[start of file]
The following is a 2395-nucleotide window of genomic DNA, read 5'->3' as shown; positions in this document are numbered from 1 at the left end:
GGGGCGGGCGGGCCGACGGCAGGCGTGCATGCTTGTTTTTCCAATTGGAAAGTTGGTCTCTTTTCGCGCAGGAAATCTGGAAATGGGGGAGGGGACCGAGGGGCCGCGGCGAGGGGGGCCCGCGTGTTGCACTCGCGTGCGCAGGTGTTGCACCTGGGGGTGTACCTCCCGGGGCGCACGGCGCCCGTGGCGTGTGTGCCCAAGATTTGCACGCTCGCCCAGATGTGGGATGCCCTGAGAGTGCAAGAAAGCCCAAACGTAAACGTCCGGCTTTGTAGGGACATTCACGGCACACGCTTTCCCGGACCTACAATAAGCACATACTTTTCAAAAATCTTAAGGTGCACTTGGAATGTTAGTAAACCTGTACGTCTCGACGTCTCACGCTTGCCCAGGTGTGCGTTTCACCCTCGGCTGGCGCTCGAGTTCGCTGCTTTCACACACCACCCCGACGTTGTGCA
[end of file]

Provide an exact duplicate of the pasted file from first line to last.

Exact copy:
The following is a 2395-nucleotide window of genomic DNA, read 5'->3' as shown; positions in this document are numbered from 1 at the left end:
GGGGCGGGCGGGCCGACGGCAGGCGTGCATGCTTGTTTTTCCAATTGGAAAGTTGGTCTCTTTTCGCGCAGGAAATCTGGAAATGGGGGAGGGGACCGAGGGGCCGCGGCGAGGGGGGCCCGCGTGTTGCACTCGCGTGCGCAGGTGTTGCACCTGGGGGTGTACCTCCCGGGGCGCACGGCGCCCGTGGCGTGTGTGCCCAAGATTTGCACGCTCGCCCAGATGTGGGATGCCCTGAGAGTGCAAGAAAGCCCAAACGTAAACGTCCGGCTTTGTAGGGACATTCACGGCACACGCTTTCCCGGACCTACAATAAGCACATACTTTTCAAAAATCTTAAGGTGCACTTGGAATGTTAGTAAACCTGTACGTCTCGACGTCTCACGCTTGCCCAGGTGTGCGTTTCACCCTCGGCTGGCGCTCGAGTTCGCTGCTTTCACACACCACCCCGACGTTGTGCA